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Sears Crook Returns Stolen Cash... 60 Years Later

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In a modern-day telling of A Christmas Carol, an elderly Seattle man may have gotten his visit by the Ghost of Christmas Past when he decided to return to the scene of a 60-year old petty crime and finally make it right. Like Ebenezer Scrooge seeing the err of his miserly ways, something (or someone) prompted a man who’d stolen money over half a century ago from one of the nation’s largest retailers to give it back. With interest.

This Monday, a man, who remains anonymous, moseyed up to the customer service desk on the second floor of his downtown Seattle Sears store and handed the representative an envelope addressed to “Sears Manager.” Inside was a $100 bill and a handwritten confession on a piece of cheerful stationery picturing a snow-covered birdhouse. It read:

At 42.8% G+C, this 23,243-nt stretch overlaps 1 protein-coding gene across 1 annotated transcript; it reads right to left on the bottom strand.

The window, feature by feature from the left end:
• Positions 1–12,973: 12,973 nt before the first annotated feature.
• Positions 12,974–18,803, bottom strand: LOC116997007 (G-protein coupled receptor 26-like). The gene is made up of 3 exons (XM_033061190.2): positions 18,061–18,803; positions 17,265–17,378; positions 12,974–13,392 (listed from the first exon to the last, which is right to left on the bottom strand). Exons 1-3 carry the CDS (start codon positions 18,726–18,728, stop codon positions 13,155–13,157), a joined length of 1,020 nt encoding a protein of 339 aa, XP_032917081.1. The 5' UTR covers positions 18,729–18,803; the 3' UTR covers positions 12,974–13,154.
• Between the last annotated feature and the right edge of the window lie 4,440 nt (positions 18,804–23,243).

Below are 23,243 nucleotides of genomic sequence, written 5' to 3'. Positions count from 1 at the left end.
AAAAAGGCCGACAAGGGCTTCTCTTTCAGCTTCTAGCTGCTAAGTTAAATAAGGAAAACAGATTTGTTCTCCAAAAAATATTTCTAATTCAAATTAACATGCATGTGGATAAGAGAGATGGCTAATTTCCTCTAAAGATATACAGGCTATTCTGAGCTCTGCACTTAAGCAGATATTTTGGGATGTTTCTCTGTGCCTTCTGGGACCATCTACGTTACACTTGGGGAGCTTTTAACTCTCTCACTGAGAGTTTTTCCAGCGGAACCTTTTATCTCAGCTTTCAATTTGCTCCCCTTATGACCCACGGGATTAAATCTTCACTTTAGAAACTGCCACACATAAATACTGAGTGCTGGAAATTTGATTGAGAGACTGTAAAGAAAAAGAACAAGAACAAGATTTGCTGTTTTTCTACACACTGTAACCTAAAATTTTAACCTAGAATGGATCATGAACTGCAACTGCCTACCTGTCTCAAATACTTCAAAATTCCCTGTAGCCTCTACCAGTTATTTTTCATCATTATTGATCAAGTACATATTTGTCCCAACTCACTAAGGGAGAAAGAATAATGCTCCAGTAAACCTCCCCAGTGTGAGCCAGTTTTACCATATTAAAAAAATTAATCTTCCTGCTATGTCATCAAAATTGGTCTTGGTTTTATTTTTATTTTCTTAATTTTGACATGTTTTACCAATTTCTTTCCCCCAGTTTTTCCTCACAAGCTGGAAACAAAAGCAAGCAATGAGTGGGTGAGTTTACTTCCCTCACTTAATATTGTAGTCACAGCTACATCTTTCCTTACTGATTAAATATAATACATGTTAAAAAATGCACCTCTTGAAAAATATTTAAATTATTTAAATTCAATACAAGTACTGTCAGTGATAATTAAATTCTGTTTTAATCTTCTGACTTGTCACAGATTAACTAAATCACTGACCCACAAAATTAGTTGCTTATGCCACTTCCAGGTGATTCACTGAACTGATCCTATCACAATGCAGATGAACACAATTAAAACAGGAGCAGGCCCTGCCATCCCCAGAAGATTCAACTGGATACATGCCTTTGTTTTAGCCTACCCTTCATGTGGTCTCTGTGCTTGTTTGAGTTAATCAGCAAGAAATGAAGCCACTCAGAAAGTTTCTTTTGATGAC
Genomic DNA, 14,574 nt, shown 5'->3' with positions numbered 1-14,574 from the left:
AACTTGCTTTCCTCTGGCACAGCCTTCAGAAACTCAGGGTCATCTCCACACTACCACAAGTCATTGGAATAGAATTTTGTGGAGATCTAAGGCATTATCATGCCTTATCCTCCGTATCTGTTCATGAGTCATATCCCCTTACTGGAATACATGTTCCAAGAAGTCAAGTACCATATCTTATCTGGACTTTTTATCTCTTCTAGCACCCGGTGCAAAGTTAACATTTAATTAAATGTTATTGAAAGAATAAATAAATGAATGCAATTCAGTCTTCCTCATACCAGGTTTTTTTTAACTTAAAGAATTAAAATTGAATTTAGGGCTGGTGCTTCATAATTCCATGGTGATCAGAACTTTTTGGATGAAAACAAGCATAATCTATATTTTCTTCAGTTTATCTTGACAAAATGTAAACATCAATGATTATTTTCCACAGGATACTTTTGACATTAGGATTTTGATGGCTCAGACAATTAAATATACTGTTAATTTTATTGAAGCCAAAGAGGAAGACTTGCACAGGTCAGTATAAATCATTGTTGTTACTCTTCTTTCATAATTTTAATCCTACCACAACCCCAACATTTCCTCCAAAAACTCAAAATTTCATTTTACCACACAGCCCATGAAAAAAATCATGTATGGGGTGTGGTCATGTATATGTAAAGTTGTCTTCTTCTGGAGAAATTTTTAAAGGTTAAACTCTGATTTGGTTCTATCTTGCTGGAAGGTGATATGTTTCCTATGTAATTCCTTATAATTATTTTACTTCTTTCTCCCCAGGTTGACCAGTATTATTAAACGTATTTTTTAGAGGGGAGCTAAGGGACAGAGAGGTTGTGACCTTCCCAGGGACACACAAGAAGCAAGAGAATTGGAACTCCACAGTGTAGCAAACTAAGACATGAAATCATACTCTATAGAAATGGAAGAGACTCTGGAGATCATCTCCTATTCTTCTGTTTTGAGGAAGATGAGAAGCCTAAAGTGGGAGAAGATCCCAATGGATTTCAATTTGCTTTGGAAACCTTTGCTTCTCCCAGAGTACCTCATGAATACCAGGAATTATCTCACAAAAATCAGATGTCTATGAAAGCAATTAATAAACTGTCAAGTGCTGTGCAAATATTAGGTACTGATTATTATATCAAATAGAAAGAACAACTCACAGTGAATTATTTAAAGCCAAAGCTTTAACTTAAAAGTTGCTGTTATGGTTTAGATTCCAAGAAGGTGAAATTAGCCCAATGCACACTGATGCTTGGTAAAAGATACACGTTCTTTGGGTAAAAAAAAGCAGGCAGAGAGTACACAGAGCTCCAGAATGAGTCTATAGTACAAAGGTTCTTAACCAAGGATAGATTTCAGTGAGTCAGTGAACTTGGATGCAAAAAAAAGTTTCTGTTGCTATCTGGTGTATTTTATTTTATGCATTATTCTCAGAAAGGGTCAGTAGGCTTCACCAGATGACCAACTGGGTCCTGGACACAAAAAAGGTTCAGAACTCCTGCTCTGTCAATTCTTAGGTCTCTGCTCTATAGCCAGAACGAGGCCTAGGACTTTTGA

"During the late [forties] I stole some money from the cash register in the amount of $20-$30. I want to pay you back this money in the amount of $100 to put into your theft account."

And Sears, despite its financial woes, with not only a 4.4% decline in stock price last quarter stock but a poor market performance following Black Friday, was apparently inspired by the bad-deed-gone-good and opted to pay the windfall forward. According to manager Gary Lorentson, the money will go to a local grandmother and her grandchildren that participate in the store’s seasonal charity fund.

One person who could certainly stand to draw some inspiration from this story is the thief who lifted $4000 worth of toys, canned goodsj and blankets from the San Francisco-based Friends of Oakley charity yesterday. One thousand needy citizens, including 800 children and 200 senior citizens were to take part in the holiday party on December 18.

Please, sir or madam, don’t wait 60 years to give this back. Besides, on a sum of money this large, you’ll never be able to afford the interest.
POSITION:  No positions in stocks mentioned.